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Spark: An Introduction

Written by Maija Brown


Welcome to the second issue of SPARK

A starkly black tree, individual branches small and large reaching out beyond the frame—an old tree aspiring above and beyond. Embedded in the center of the image, a bold, not perfectly round circle, colored with different shades of blue, with the brush strokes still visible. Bristlecone pines are ancient, wise trees. They thrive and survive in harsh environments where other trees might wither. As bristlecone pines mature, they bend and twist, taking on almost human-like forms. In this way, they have lived for centuries and millennia, vital to the health of the forest ecosystems where they grow.

The cover for our second issue, titled Bristlecones Turn Inwards to Grow, is by the Community of Scholars Program (COSP) Scholar, Emily Mitamura. Bristlecone pines reflect our COSP community where embodied resilience and fierce beauty intertwine to produce vibrant scholarship. Rooted in SPARK’s values of social justice, community building, innovation, creativity, and public scholarship, Mitamura’s piece foregrounds the deep self reflection, inner growth, and lived experiences our contributors reveal in their pieces. 

What’s in This Issue

Truth-telling and social justice for Indigenous peoples is at the heart of TRUTH: Parts I & II. As graduate leaders in the Towards Recognition and University-Tribal Healing (TRUTH) Project, An Garagiola and Audrianna Goodwin challenge readers to reflect deeply on the origins of the University of Minnesota as a land-grant institution. TRUTH: Part I provides a historical context of the ways the University of Minnesota acquired tribal lands and profited from the dispossession of Indigenous peoples in the founding of the institution. TRUTH: Part II provides a reflection on their work as Anishinaabikwewag graduate researchers for the TRUTH Project. Entering into the cavernous archives held at Elmer library, Garagiola and Goodwin emerge to discuss issues around recognition of past harms, ongoing violences perpetrated against Indigenous peoples, data sovereignty, and the future possibilities for University of Minnesota-Tribal relations.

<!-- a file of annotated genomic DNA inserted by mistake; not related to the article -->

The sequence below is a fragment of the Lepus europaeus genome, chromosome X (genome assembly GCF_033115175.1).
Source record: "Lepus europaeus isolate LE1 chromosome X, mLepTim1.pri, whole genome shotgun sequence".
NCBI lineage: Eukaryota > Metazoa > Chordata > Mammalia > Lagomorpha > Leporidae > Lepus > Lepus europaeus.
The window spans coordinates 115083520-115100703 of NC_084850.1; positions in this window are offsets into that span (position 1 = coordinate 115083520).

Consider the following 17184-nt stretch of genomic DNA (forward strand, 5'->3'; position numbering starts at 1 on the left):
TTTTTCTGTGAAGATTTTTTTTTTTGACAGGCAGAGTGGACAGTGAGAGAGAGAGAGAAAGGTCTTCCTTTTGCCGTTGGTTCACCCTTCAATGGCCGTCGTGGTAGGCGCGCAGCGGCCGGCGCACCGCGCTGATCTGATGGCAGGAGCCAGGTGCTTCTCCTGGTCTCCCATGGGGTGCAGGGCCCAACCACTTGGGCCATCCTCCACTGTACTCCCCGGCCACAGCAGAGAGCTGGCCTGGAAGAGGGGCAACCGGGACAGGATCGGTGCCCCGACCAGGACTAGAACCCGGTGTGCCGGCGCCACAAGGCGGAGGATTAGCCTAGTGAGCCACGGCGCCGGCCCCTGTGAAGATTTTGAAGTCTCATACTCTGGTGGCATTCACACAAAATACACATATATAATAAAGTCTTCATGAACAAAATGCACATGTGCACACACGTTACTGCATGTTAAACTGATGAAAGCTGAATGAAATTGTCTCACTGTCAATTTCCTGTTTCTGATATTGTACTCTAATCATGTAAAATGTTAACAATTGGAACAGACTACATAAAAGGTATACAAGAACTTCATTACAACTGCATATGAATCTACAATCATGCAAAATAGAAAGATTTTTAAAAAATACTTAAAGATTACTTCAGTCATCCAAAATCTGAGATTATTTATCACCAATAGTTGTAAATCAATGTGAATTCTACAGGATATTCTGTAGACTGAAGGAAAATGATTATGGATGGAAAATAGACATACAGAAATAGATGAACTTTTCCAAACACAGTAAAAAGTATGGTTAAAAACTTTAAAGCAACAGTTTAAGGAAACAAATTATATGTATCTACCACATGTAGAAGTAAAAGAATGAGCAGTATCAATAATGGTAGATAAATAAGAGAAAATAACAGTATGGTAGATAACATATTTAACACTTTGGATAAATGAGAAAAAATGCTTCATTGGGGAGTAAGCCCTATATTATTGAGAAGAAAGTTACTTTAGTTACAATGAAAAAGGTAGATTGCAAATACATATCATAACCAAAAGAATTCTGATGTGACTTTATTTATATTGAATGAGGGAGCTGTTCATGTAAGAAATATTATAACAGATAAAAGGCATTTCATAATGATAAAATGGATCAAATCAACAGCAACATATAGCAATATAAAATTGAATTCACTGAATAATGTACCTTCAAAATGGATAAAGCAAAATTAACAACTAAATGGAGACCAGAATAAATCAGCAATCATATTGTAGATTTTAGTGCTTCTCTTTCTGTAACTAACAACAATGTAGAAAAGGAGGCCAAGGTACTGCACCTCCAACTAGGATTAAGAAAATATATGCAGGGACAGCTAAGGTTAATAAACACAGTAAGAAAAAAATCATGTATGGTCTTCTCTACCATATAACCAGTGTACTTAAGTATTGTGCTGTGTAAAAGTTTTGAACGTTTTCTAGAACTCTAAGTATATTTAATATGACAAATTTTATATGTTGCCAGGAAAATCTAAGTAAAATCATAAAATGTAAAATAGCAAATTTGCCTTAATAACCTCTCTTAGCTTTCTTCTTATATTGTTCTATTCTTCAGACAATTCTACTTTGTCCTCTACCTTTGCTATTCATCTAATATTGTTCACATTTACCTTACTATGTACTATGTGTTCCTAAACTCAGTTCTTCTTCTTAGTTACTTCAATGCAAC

Hannah Jo King’s chapbook, Poems in Black Water Ecologies, draws from the personal and political. Inspired by King’s experiences with Indigenous land rights and water activism, and a constellation of Black Feminist Thought, King’s tactile and embodied poetry explores the relationship between Black life and Water.    

Sean Golden’s piece, The Practice of Nonviolent Editing, offers compelling insights into the ways nonviolent editing shows up in his practice as a SPARK editor working with BIPOC writers. Focusing on the ways nonviolent editing resists the extractive nature of predominantly white institutions and language toward BIPOC knowledge, Golden’s essay provides a jumping off point to discuss the ways the editing process can build community, collaboration, and nourishment for BIPOC writers publishing their work.     

Nisma Elias’s piece, I’ll Meet You Where You Are: Research During a Pandemic, offers a reflection on the ways the coronavirus pandemic disrupted data collection for her doctoral research on private tutoring centers in Bangladesh. Moving between her pre-pandemic field notes in Bangladesh to the virtual space of the Zoom classroom setting, Elias speaks to the range of emotions and re-envisioning she underwent to adapt and succeed as a researcher during the pandemic.   

Bobby Kava’s piece, Some Kind of Monster, uses Victor Turner’s concept of liminality, the state of in-between-ness, and the figure of the “monster” to explore key stages during his life journey. Addressing Kava’s multiple experiences as a Tongan-Samoan, an American military commander deployed to the Middle East, and his present-day life as an MBA student at the Carlson School of Management, Kava explores how embracing the challenge of liminality can open a door to strength, self-renewal, and freedom.

Visual storytelling and public scholarship intersect in Teresa Mccarrell’s graphic comic, Astrobiological Analogues: Take a Tour of the Solar System Without Leaving Earth! In her piece, Mccarrell depicts the world of astrobiological analogues, the study of how certain sites on Earth resemble life on other planets in our solar system, revealing how biological microbial signatures found at different geological sites on Earth offer potential clues about life on other planets.  

We hope you enjoy this issue!


The creation and development of the second issue of SPARK is made possible in part with generous support from the Minnesota Humanities Center; the dedication of the SPARK Editorial Board; Molly Schwartz for the beautiful design and layout of SPARK; Dr. Cori-Bazemore James; the Graduate School Diversity Office; the Graduate School; and lastly, the COSP Scholars who trusted SPARK and the editorial board with their research and writing to enrich our community.